Food Sources: Dark green vegetables, nuts, seeds, beans, whole grains.

Vitamin D

Vitamin D is a must have for calcium use and absorption by the bones. Just 20 minutes outside on a sunny day should be enough to get the daily requirements of vitamin D in your skin.

So if sunlight is all we need, why is deficiency so common?

Simply put, most people don't get 20 minutes of sunshine a day. If you have a desk job or spend a a lot of time inside, you are at risk for a vitamin D deficiency.

If you have pale white or dark skin, you may not be getting enough vitamin D. If you were sunscreen (which should be everyone), you are at a deficiency risk. Elderly people, tend to be deficient in this vitamin, which is why elderly people fracture easily when falling.

All of the above factors put people at risk of a vitamin D deficiency, which causes a calcium deficiency. Vitamin D deficiency among African Americans tends to be at the highest because their skin acts as a natural sunblock. Pale skin is a sign that your body does not absorb sun very well; if it did, you wouldn't be pale.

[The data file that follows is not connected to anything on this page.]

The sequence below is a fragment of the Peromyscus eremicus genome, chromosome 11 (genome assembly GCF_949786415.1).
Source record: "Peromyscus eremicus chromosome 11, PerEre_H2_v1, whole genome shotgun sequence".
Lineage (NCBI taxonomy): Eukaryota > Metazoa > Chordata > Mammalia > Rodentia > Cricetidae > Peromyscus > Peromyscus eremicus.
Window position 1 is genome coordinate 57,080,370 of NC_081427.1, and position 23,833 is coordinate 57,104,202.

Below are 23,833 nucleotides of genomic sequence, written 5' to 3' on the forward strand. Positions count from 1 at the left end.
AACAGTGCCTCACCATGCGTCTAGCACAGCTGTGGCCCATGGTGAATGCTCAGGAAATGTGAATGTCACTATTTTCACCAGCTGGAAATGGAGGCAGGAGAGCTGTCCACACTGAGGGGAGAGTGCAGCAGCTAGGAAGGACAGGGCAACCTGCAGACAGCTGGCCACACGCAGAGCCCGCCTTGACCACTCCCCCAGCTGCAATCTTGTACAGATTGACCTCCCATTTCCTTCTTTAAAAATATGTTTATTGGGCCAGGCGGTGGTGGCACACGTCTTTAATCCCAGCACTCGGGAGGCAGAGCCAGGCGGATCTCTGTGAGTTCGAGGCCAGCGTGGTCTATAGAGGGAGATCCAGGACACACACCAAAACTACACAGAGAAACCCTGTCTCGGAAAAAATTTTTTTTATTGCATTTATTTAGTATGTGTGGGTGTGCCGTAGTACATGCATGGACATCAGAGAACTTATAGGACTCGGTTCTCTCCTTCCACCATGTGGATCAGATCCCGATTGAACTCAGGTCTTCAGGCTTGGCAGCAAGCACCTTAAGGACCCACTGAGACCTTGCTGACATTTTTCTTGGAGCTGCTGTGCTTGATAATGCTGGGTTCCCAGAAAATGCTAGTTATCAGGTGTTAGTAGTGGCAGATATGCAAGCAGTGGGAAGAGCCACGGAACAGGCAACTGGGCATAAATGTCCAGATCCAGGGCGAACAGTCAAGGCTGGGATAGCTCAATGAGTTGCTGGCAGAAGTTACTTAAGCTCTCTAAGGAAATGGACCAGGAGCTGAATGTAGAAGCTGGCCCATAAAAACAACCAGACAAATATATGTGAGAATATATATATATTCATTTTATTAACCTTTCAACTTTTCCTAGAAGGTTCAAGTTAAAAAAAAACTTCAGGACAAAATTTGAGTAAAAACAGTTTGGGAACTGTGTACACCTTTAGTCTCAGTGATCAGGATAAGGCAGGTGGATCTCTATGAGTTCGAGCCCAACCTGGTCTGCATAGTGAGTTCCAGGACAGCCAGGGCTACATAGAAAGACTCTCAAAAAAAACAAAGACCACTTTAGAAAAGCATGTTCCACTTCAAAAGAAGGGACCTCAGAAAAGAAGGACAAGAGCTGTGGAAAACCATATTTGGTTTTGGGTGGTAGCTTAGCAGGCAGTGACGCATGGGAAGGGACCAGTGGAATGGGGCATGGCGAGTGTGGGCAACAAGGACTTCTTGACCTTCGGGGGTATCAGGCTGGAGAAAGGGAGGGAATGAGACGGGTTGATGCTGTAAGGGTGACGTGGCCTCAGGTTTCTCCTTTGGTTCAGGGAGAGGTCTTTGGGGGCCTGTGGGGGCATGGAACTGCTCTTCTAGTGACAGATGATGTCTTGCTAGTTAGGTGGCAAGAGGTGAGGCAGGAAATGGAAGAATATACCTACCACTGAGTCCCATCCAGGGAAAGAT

Sign of Deficiency: Weak bones, calcium deficiency, bone disease

Food Sources: Fish oil, egg yolk, small amounts of butter

Folic Acid

Folic acid helps your body make red blood cells. It benefits protein and amino acid breakdown and use.

A folic acid deficiency can be most critical to pregnant women. It has been discovered that pregnant women who are deficient in this nutrient are much more likely to give birth to children with brain defects.

Folic acid should also be taken by women who are considering pregnancy in preparation for pregnancy.